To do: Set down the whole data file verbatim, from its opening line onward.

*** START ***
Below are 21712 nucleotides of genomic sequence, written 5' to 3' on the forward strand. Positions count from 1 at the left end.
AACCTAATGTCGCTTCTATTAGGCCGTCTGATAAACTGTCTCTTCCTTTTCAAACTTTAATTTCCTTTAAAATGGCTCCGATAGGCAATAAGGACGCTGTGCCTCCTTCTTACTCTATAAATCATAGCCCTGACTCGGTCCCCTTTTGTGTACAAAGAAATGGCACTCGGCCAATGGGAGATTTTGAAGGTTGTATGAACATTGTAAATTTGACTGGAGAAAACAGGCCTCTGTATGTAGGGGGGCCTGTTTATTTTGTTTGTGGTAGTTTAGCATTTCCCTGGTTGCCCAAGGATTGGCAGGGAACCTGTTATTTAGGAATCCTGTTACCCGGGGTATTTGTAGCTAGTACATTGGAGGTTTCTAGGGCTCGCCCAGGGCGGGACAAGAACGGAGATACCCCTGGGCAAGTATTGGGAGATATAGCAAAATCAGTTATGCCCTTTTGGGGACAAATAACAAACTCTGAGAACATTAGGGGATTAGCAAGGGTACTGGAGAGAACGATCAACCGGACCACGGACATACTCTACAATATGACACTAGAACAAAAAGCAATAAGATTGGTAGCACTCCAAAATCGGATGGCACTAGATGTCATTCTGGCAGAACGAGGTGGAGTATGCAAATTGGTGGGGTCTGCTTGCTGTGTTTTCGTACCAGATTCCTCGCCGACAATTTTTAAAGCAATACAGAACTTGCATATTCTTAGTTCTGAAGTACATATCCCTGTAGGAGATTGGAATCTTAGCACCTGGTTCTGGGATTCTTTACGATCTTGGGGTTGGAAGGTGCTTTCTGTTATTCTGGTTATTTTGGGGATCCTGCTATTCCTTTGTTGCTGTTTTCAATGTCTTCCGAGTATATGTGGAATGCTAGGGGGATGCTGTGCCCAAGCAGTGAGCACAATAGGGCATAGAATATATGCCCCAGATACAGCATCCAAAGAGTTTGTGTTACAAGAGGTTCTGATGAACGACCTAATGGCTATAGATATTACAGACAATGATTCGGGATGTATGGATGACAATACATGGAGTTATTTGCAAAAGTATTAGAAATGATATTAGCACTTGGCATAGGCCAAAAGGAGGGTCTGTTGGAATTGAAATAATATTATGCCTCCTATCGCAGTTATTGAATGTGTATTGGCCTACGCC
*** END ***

Below are 21712 nucleotides of genomic sequence, written 5' to 3' on the forward strand. Positions count from 1 at the left end.
AACCTAATGTCGCTTCTATTAGGCCGTCTGATAAACTGTCTCTTCCTTTTCAAACTTTAATTTCCTTTAAAATGGCTCCGATAGGCAATAAGGACGCTGTGCCTCCTTCTTACTCTATAAATCATAGCCCTGACTCGGTCCCCTTTTGTGTACAAAGAAATGGCACTCGGCCAATGGGAGATTTTGAAGGTTGTATGAACATTGTAAATTTGACTGGAGAAAACAGGCCTCTGTATGTAGGGGGGCCTGTTTATTTTGTTTGTGGTAGTTTAGCATTTCCCTGGTTGCCCAAGGATTGGCAGGGAACCTGTTATTTAGGAATCCTGTTACCCGGGGTATTTGTAGCTAGTACATTGGAGGTTTCTAGGGCTCGCCCAGGGCGGGACAAGAACGGAGATACCCCTGGGCAAGTATTGGGAGATATAGCAAAATCAGTTATGCCCTTTTGGGGACAAATAACAAACTCTGAGAACATTAGGGGATTAGCAAGGGTACTGGAGAGAACGATCAACCGGACCACGGACATACTCTACAATATGACACTAGAACAAAAAGCAATAAGATTGGTAGCACTCCAAAATCGGATGGCACTAGATGTCATTCTGGCAGAACGAGGTGGAGTATGCAAATTGGTGGGGTCTGCTTGCTGTGTTTTCGTACCAGATTCCTCGCCGACAATTTTTAAAGCAATACAGAACTTGCATATTCTTAGTTCTGAAGTACATATCCCTGTAGGAGATTGGAATCTTAGCACCTGGTTCTGGGATTCTTTACGATCTTGGGGTTGGAAGGTGCTTTCTGTTATTCTGGTTATTTTGGGGATCCTGCTATTCCTTTGTTGCTGTTTTCAATGTCTTCCGAGTATATGTGGAATGCTAGGGGGATGCTGTGCCCAAGCAGTGAGCACAATAGGGCATAGAATATATGCCCCAGATACAGCATCCAAAGAGTTTGTGTTACAAGAGGTTCTGATGAACGACCTAATGGCTATAGATATTACAGACAATGATTCGGGATGTATGGATGACAATACATGGAGTTATTTGCAAAAGTATTAGAAATGATATTAGCACTTGGCATAGGCCAAAAGGAGGGTCTGTTGGAATTGAAATAATATTATGCCTCCTATCGCAGTTATTGAATGTGTATTGGCCTACGCC